No Mandatory Binding Arbitration. The OECD's work on Action 14 regarding dispute resolution is not progressing at the same pace as Action 13 and certain other actions. Unfortunately, there is no consensus within the OECD with respect to what would constitute an effective dispute resolution mechanism. According to the OECD, only 20 countries have expressed a willingness to adopt mandatory binding arbitration. Once the proposed measures of Action 13 enter into force, MNEs will thus be subjected to additional reporting requirements and the sharing of CbC Reports with governments that reject mandatory binding arbitration in the event of disputes.

Confidentiality. The CbC Reports and Global Master Files can include highly sensitive competitive information about the MNEs. The OECD recommends that tax administrations implement legal and systematic safeguards to ensure that no sensitive competitive business information from the CbC Reports will be leaked, that all information included in the CbC Reports will remain confidential and that the tax administration of the home jurisdiction is allowed to refuse to share CbC Reports if those safeguards are not met. Recent leaks of confidential governmental information and naming and shaming in the press may not give much comfort to MNEs that confidentiality of their information will be guaranteed.

No Way Back Even Without the United States

Despite concerns expressed by MNEs, practitioners, academics and politicians,[2] the consensus reached so far means that MNEs will be confronted with these new reporting requirements, even if their home jurisdiction ultimately decides not to endorse Action 13. Many countries are likely to require MNEs to submit a CbC Report and Global Master File in their jurisdiction, regardless of whether such MNE is required to produce these reports in its home jurisdiction. It is of no surprise that some of the jurisdictions that were very quick to endorse CbC reporting are also the jurisdictions that pose most of the above-described concerns.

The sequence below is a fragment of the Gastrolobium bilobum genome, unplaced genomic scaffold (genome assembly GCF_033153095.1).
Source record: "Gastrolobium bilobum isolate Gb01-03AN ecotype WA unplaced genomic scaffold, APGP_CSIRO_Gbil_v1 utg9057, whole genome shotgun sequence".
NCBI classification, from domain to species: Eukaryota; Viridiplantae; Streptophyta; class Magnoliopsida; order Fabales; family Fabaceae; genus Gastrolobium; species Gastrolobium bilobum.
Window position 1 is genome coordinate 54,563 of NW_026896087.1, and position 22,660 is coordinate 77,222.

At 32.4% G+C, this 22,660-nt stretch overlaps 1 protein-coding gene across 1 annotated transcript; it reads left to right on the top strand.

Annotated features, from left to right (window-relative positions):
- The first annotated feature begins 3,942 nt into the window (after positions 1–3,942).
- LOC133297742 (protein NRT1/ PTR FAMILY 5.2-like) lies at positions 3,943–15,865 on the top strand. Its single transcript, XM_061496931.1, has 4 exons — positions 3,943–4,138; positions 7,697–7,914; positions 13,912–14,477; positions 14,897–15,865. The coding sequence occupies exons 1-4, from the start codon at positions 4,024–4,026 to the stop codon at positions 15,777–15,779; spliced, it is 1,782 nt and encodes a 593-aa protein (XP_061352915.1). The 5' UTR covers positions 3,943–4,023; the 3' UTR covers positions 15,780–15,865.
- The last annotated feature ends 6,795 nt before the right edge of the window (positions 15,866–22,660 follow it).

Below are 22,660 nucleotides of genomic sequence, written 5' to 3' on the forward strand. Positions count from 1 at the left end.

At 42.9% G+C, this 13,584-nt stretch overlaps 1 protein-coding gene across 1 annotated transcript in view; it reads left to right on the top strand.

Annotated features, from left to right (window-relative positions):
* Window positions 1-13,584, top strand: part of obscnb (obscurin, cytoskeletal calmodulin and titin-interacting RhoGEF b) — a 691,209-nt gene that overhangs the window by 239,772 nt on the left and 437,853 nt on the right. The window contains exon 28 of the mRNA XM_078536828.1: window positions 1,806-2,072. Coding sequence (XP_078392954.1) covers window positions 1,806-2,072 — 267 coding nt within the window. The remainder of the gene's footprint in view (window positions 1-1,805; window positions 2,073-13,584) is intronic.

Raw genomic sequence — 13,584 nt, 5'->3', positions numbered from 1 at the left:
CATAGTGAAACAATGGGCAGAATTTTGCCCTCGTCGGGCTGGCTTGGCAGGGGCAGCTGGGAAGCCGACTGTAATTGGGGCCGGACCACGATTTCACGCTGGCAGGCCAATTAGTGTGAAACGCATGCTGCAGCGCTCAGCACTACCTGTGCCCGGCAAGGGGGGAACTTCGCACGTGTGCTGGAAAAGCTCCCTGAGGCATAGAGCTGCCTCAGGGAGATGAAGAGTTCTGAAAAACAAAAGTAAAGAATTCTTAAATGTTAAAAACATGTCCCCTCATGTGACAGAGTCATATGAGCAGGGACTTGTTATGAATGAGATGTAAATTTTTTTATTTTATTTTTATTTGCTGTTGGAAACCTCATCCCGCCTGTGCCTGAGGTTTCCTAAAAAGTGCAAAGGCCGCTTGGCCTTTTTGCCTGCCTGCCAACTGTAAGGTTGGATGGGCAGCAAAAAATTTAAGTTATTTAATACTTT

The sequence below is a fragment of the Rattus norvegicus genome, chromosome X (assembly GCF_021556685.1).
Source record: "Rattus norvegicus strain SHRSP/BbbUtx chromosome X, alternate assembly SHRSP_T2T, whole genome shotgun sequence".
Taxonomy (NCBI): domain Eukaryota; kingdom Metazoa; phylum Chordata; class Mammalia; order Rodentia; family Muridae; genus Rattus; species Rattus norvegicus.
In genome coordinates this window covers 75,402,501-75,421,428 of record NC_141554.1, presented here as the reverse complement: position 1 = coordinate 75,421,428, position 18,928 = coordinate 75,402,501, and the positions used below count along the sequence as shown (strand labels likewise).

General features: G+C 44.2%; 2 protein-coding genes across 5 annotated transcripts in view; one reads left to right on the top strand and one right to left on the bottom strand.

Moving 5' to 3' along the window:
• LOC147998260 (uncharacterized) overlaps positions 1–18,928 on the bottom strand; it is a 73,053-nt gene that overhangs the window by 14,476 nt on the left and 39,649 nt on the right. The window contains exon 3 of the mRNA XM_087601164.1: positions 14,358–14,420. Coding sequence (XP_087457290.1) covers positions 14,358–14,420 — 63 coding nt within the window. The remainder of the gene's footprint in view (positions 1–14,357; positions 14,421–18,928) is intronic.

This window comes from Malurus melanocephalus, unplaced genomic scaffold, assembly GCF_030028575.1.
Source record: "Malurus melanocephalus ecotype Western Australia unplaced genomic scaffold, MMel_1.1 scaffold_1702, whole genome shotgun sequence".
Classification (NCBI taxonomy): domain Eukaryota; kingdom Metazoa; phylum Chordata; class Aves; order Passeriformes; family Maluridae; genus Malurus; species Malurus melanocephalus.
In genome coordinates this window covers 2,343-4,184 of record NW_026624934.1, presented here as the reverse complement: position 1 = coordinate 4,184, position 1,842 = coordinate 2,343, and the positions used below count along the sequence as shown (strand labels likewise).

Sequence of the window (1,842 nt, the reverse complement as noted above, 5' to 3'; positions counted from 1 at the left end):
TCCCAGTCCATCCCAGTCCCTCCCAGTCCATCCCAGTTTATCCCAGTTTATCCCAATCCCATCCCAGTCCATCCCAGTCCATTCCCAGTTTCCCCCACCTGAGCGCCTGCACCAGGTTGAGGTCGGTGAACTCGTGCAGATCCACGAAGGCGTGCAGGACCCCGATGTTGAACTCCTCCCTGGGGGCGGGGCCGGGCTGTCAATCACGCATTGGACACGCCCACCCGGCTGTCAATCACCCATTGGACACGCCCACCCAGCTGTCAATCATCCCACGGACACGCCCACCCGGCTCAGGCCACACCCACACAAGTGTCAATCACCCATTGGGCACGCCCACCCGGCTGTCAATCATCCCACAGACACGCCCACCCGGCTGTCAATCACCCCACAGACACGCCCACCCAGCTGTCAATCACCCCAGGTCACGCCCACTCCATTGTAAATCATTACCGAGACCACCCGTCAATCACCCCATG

Next Step: Public CbC Reporting (EU Commission Proposal)

On 17 June 2015, the European Commission launched a public consultation on corporate tax transparency in the European Union. The consultation aims to assess if country-by-country reporting should become public and is scheduled to close on 9 September 2015. Given the keenness of the European Commission to respond to the public sentiment regarding the tax affairs of MNEs and the country-by-country precedents for financial institutions and large extractive and logging industries under the EU Capital Requirements Directive, EU Accounting Directive and EU Transparency Directive, MNEs should get prepared for this possible next step, which would clearly aggravate all of the above concerns.


Dry Run. MNEs that have not done so already should conduct a dry run and prepare a draft CbC Report and Global Master File to learn from the reports' contents. Adverse findings can then still be corrected, underlying documentation and transfer pricing can be improved and the MNE can even decide to restructure its business model, all in anticipation of the tax administration's review.

Review Existing Local Reporting Practices. Some of the most relevant data in the CbC Report are likely to come from the financial statements of individual subsidiaries. Until recently, local financial reporting requirements did not receive much attention from MNEs, but choices made when drawing up these financial statements can turn out to appear very relevant when data from the local filings is transposed to the CbC Reports.